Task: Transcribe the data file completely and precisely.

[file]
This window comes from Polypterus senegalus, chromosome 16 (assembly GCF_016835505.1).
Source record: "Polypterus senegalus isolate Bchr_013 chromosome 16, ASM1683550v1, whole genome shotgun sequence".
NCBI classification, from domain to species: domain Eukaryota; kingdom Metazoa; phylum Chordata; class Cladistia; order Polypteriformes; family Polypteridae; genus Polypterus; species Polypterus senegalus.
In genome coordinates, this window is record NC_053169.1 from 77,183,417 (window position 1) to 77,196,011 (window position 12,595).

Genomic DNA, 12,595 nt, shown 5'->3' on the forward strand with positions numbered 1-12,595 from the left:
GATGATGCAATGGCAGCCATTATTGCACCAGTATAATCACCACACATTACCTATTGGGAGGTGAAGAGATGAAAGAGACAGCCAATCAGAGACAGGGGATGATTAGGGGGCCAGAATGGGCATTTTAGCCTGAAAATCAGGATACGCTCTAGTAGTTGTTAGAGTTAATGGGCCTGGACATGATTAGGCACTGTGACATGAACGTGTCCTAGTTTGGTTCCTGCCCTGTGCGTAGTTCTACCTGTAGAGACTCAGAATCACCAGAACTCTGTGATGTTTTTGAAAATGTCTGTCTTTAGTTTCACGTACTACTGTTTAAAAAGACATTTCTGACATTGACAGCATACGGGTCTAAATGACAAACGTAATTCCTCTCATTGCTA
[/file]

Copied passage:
This window comes from Polypterus senegalus, chromosome 16 (assembly GCF_016835505.1).
Source record: "Polypterus senegalus isolate Bchr_013 chromosome 16, ASM1683550v1, whole genome shotgun sequence".
NCBI classification, from domain to species: domain Eukaryota; kingdom Metazoa; phylum Chordata; class Cladistia; order Polypteriformes; family Polypteridae; genus Polypterus; species Polypterus senegalus.
In genome coordinates, this window is record NC_053169.1 from 77,183,417 (window position 1) to 77,196,011 (window position 12,595).

Genomic DNA, 12,595 nt, shown 5'->3' on the forward strand with positions numbered 1-12,595 from the left:
GATGATGCAATGGCAGCCATTATTGCACCAGTATAATCACCACACATTACCTATTGGGAGGTGAAGAGATGAAAGAGACAGCCAATCAGAGACAGGGGATGATTAGGGGGCCAGAATGGGCATTTTAGCCTGAAAATCAGGATACGCTCTAGTAGTTGTTAGAGTTAATGGGCCTGGACATGATTAGGCACTGTGACATGAACGTGTCCTAGTTTGGTTCCTGCCCTGTGCGTAGTTCTACCTGTAGAGACTCAGAATCACCAGAACTCTGTGATGTTTTTGAAAATGTCTGTCTTTAGTTTCACGTACTACTGTTTAAAAAGACATTTCTGACATTGACAGCATACGGGTCTAAATGACAAACGTAATTCCTCTCATTGCTA